The Concept of Jewish Music

The Concept of Jewish Music

From the Summer 1954 issue


Sex, money and nationality (plus politics) are amongst the few aspects of civilization for or against which man is prepared to do everything: the most moral will be prepared to kill (for the most moral reasons), and even the most intelligent will cheerfully commit their original sin, which is stupidity. During the last fifty years or so, depth-psychology has unearthed the determinants of this somewhat disquieting state of affairs: whenever primitive (infantile) complexes are excited, a terrific amount of infantile, instinctual energy is liable to break through into thought and action, giving itself a rational and/or ethical appearance in order to pass the censorship of the conscious mind. So far as national feeling is concerned, it has to be realized that national (and also, incidentally, some religious) groups tend to assume the significance of comparatively primitive family substitutes, fatherlands or mother-countries as the case may be, and our attitude towards them is determined by the unresolved family complexes of our childhood. We are all children in the face of the group, though some of us grow up behind its back, compared with individual behaviour, there is no state in this world which behaves maturely (nor, of course, do the anarchists, who have their own primitive family).

All this by way of initial insult to everyone who talks about Jewish music, including myself. The concept of “national” music is the vaguest in the critical vocabulary—an eternal example of special pleading on all sides, left, right and (all-pervadingly) wrong. Artistically, “nationality” means little except that a composer may be inspired by his national group (or, for that matter, by a potato). Many composers are inspired by the idea of love, but artistic evaluation does not therefore bother to distinguish between love- and hate-music, though there would be a psychological point to the procedure. Needless to add, good things are national characteristics of one’s own country’s music and bad things are characteristic of foreign music: for some decades now, eminent German critics have considered thick textures typically English and eminent English critics have considered thick textures typically German.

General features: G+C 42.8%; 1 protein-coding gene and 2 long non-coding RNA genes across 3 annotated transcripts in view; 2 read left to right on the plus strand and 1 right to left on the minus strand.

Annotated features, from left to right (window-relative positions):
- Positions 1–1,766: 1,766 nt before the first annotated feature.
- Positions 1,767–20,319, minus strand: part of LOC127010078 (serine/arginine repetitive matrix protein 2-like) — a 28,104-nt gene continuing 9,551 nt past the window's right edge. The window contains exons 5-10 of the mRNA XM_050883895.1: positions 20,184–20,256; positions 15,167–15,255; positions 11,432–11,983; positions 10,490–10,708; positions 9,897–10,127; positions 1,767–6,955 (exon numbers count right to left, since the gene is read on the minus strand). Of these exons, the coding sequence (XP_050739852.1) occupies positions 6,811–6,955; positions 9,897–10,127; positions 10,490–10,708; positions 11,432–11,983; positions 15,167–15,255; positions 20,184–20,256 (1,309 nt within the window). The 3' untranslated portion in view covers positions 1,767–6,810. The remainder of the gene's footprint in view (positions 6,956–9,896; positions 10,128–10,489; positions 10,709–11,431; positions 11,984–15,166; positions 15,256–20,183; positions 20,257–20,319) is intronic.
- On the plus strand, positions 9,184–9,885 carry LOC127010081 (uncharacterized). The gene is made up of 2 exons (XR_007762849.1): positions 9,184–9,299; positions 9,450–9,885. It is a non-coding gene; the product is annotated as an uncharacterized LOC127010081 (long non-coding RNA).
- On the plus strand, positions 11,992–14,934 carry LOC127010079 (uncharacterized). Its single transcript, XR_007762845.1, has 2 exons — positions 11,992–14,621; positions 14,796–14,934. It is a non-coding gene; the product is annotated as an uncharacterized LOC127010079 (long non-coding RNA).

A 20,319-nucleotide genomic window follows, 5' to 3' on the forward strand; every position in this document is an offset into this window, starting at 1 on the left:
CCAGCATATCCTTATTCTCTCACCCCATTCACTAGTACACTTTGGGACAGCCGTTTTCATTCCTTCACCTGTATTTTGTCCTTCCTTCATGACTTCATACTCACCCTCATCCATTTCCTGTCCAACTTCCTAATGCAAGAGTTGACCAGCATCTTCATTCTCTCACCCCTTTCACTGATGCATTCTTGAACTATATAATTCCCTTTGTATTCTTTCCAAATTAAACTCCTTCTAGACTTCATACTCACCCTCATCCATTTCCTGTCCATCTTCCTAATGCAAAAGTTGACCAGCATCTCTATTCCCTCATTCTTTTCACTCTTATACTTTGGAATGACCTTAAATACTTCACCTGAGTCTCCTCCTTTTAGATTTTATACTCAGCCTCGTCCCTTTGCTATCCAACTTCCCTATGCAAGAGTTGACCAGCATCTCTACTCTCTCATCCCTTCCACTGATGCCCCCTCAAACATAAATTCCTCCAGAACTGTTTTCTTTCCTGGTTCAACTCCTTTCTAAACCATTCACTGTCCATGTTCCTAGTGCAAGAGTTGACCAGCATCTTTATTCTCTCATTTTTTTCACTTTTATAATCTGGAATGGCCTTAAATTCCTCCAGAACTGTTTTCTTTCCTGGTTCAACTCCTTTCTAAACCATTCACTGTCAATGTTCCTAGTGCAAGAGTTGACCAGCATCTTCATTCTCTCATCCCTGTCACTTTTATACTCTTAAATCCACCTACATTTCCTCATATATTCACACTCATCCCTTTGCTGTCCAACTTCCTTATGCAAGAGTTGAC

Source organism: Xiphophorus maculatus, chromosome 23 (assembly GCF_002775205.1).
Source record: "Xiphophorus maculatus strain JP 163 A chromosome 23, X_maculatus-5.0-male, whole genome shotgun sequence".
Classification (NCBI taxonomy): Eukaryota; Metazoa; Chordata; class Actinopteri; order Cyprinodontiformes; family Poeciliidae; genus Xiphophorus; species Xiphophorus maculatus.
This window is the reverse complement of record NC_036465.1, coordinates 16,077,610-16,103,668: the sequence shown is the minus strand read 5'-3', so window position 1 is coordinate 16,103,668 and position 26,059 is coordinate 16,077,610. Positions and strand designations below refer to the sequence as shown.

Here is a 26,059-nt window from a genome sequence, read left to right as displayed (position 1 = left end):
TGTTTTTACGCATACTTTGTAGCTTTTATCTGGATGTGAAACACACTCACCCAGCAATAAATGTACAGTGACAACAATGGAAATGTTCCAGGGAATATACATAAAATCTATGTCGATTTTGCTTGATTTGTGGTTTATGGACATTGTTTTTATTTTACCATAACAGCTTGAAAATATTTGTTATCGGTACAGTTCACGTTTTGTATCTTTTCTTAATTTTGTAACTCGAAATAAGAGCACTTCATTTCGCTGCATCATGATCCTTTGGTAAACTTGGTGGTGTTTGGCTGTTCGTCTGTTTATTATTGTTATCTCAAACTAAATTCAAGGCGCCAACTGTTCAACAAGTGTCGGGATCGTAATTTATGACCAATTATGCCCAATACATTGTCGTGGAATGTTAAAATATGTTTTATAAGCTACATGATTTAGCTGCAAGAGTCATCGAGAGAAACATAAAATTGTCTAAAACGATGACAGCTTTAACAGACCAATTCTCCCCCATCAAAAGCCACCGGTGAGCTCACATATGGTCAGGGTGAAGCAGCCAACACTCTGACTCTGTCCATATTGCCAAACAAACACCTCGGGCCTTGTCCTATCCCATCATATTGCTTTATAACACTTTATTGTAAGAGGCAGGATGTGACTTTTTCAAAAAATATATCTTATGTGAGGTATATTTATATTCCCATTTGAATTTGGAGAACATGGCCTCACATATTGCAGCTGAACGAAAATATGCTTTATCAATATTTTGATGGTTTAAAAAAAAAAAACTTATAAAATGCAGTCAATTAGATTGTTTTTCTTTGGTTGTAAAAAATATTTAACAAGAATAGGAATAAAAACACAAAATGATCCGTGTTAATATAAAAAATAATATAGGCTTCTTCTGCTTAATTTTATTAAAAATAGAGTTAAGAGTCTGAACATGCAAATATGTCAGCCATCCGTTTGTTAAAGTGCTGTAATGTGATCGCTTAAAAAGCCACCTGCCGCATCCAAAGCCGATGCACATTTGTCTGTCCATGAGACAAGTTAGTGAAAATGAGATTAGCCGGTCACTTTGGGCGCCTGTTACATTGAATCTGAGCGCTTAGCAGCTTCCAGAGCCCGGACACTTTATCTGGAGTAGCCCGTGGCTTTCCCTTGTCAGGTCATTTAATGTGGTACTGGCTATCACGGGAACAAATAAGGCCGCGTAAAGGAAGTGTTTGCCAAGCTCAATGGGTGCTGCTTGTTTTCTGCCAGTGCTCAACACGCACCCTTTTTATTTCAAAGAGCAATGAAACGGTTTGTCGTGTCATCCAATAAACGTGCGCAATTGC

National characteristics as such don’t make a piece of music more valuable; all they can do is limit the geographical extent of its comprehensibility: Vaughan Williams is not easily exportable and E.J. Moeran, I suppose, doesn’t export at all. At the same time, many of the so-called national elements model, pentatonic and so forth, prove, upon analysis, to amount to no more than a sort of international provincialism which a nation is glad to accept from its own composers but not from the all too similar foreigner; Matyas Seiber has recently drawn attention to the fact that the Hungarian Zoltan Koddly and Vaughan Williams are both so thoroughly national that they practically sound alike, and Schoenberg, talking of “a great number of composers of various… nationalities”, has observed that “astonishingly, each considers it his national style, though different nationalities write the same. It is the true internationalism of music in our time.”

The concept of “Jewish” music is yet more complicated than that of “Hungarian” or “English” music, for the Jews are a complex group, not simply a nation. A theoretical tour de force, of course, like Rothmiiller’s in his engrossing and often penetrating Music of the Jews, can arrive at a clear idea of what “Jewish music” is, or at any rate what the author wants it to be, but only at the expense of scientific realism: he excludes composers like Mahler and Schoenberg (of whose Jewish a cappella choruses, one of them dedicated to Israel and published by Israeli Music Publications, he seems, incidentally, unaware), from the Jewish realm because their Jewish characteristics are found outside Jewry, but so are Jewish noses. As for his analysis of Jewish traits proper, I should be prepared to teach a moderately gifted Gentile musician within a week how to compose music which, by Rothmiiller’s analytical criteria, would be Jewish: it would all be a matter of naturally applying a selection of devices, such as throwing in a couple of augmented seconds between the 3rd and 4th and the 6th and 7th degree of the scale.

Scientifically (as distinct from artistically), the problem of Jewish music is of fascinating interest, and it can only be solved by an approach that is both musical and scientific. In particular, one will have to apply the findings of group psychology and go into the question of the often cheerful (as opposed to guilty) Jewish oedipus complex, which seems to endow the music of such composers as Gershwin and Oscar Strauss with a peculiarly happy kind of nostalgia: one will have to study the musical manifestations of Jewish irony which links such vastly different composers as Maller, Schoenberg and Strauss; and one will have to solve the problem of musical ta’am.

I have purposely chosen composers who are expelled from Rothmiiller’s paradise (Gershwin and Strauss are not even mentioned) in order to arrive at the victorious conclusion that I don’t know what Jewish music is. What I do know is that all available definitions are variations on one or the other kindergarten wish-fulfilment. Not that I don’t get my own infantile joys out of my superior ignorance.